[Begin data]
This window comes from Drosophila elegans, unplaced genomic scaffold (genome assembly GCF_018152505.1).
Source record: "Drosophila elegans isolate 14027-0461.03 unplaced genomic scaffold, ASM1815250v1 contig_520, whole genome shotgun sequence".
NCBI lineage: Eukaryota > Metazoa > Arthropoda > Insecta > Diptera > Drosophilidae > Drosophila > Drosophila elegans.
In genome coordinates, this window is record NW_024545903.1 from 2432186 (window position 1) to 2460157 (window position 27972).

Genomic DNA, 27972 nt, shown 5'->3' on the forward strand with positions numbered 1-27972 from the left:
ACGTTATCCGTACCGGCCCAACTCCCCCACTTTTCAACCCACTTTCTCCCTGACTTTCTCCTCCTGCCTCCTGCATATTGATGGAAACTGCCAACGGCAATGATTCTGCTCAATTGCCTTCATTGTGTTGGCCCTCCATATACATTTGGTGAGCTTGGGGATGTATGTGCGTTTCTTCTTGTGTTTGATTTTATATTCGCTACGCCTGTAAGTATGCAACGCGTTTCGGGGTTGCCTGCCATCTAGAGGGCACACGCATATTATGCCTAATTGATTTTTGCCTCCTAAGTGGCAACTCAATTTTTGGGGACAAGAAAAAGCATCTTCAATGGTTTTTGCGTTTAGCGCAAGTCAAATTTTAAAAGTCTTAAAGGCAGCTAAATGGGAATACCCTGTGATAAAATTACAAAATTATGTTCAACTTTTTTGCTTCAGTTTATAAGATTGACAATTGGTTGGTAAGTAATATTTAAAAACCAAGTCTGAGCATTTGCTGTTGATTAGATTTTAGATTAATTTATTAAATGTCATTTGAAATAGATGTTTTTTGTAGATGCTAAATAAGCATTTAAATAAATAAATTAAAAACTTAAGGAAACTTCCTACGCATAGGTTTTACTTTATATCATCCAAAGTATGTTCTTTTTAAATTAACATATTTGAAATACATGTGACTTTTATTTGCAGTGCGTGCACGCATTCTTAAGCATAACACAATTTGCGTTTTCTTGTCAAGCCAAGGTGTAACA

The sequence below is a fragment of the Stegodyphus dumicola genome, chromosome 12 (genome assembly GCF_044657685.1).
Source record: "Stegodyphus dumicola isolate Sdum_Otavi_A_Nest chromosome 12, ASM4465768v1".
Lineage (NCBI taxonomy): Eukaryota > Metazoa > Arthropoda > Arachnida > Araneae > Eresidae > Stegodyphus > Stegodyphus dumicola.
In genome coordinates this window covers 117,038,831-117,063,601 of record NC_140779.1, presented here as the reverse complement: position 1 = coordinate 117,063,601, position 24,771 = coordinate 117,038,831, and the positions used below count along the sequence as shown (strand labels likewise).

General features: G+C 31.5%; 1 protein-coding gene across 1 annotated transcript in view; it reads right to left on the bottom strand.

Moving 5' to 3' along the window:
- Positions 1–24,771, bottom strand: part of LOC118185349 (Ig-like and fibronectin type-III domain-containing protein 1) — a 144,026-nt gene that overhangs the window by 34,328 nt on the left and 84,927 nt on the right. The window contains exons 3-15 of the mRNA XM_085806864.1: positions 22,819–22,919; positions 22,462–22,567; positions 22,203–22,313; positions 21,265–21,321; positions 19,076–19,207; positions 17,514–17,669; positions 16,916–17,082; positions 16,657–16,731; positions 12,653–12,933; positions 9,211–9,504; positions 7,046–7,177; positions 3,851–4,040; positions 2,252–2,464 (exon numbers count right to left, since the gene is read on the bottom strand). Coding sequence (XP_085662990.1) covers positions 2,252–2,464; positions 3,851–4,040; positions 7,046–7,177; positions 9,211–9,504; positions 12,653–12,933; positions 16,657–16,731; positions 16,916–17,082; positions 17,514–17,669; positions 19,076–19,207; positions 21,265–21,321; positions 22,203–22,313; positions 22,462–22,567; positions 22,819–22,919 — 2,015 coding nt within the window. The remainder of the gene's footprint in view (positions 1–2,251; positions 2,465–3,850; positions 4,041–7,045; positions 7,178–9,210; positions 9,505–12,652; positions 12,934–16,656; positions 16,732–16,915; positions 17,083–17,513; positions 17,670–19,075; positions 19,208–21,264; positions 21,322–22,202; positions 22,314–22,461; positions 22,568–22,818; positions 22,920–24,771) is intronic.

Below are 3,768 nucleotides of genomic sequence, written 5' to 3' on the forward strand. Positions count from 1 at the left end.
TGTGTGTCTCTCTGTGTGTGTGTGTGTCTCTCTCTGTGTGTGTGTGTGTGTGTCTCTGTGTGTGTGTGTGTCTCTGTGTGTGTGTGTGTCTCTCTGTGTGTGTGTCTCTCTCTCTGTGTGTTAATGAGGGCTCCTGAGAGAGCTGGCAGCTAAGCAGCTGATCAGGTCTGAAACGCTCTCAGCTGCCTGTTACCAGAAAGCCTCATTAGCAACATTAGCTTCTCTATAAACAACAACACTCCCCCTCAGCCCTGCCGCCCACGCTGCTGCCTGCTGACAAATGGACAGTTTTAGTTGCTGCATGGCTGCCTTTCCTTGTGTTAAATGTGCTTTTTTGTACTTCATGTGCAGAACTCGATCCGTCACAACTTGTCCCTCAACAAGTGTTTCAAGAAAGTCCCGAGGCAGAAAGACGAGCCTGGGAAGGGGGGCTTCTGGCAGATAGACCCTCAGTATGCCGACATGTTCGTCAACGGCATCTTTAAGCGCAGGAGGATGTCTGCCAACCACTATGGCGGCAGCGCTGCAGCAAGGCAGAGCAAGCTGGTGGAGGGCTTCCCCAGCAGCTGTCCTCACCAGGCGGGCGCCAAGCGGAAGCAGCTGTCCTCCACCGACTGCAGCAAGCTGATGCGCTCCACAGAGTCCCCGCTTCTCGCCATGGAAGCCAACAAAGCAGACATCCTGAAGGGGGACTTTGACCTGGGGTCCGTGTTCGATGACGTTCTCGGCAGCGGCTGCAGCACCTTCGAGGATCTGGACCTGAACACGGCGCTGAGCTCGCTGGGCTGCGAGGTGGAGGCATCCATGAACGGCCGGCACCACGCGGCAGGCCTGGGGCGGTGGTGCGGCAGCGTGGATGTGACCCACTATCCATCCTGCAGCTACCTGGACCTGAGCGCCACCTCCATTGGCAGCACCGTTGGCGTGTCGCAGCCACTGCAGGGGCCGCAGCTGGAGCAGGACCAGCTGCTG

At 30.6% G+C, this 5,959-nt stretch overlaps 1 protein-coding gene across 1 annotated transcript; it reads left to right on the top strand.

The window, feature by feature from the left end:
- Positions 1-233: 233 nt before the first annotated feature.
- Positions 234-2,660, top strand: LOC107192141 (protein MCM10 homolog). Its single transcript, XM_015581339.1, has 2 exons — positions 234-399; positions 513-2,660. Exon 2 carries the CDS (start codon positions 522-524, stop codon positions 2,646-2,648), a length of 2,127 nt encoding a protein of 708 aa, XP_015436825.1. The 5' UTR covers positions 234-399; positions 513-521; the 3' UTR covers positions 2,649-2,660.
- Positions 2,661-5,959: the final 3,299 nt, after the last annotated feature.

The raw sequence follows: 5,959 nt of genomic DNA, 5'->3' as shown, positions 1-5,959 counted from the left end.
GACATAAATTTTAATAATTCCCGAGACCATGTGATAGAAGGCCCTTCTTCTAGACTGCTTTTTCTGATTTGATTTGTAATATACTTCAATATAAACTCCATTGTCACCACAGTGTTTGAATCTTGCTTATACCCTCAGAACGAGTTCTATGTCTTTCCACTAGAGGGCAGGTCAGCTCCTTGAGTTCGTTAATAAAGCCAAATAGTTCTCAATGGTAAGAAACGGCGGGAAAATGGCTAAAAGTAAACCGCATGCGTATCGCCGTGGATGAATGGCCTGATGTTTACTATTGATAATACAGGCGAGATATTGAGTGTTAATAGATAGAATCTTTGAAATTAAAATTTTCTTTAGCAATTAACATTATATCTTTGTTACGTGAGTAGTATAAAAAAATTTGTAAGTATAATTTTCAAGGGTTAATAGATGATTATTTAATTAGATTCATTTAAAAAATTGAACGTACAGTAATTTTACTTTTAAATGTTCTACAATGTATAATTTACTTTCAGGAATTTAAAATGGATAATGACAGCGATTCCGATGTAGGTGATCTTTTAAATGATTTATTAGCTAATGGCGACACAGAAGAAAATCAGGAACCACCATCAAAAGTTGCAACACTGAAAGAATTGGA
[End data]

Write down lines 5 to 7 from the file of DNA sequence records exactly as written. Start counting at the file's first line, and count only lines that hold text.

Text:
Genomic DNA, 27972 nt, shown 5'->3' on the forward strand with positions numbered 1-27972 from the left:
ACGTTATCCGTACCGGCCCAACTCCCCCACTTTTCAACCCACTTTCTCCCTGACTTTCTCCTCCTGCCTCCTGCATATTGATGGAAACTGCCAACGGCAATGATTCTGCTCAATTGCCTTCATTGTGTTGGCCCTCCATATACATTTGGTGAGCTTGGGGATGTATGTGCGTTTCTTCTTGTGTTTGATTTTATATTCGCTACGCCTGTAAGTATGCAACGCGTTTCGGGGTTGCCTGCCATCTAGAGGGCACACGCATATTATGCCTAATTGATTTTTGCCTCCTAAGTGGCAACTCAATTTTTGGGGACAAGAAAAAGCATCTTCAATGGTTTTTGCGTTTAGCGCAAGTCAAATTTTAAAAGTCTTAAAGGCAGCTAAATGGGAATACCCTGTGATAAAATTACAAAATTATGTTCAACTTTTTTGCTTCAGTTTATAAGATTGACAATTGGTTGGTAAGTAATATTTAAAAACCAAGTCTGAGCATTTGCTGTTGATTAGATTTTAGATTAATTTATTAAATGTCATTTGAAATAGATGTTTTTTGTAGATGCTAAATAAGCATTTAAATAAATAAATTAAAAACTTAAGGAAACTTCCTACGCATAGGTTTTACTTTATATCATCCAAAGTATGTTCTTTTTAAATTAACATATTTGAAATACATGTGACTTTTATTTGCAGTGCGTGCACGCATTCTTAAGCATAACACAATTTGCGTTTTCTTGTCAAGCCAAGGTGTAACA

The sequence below is a fragment of the Stegodyphus dumicola genome, chromosome 12 (genome assembly GCF_044657685.1).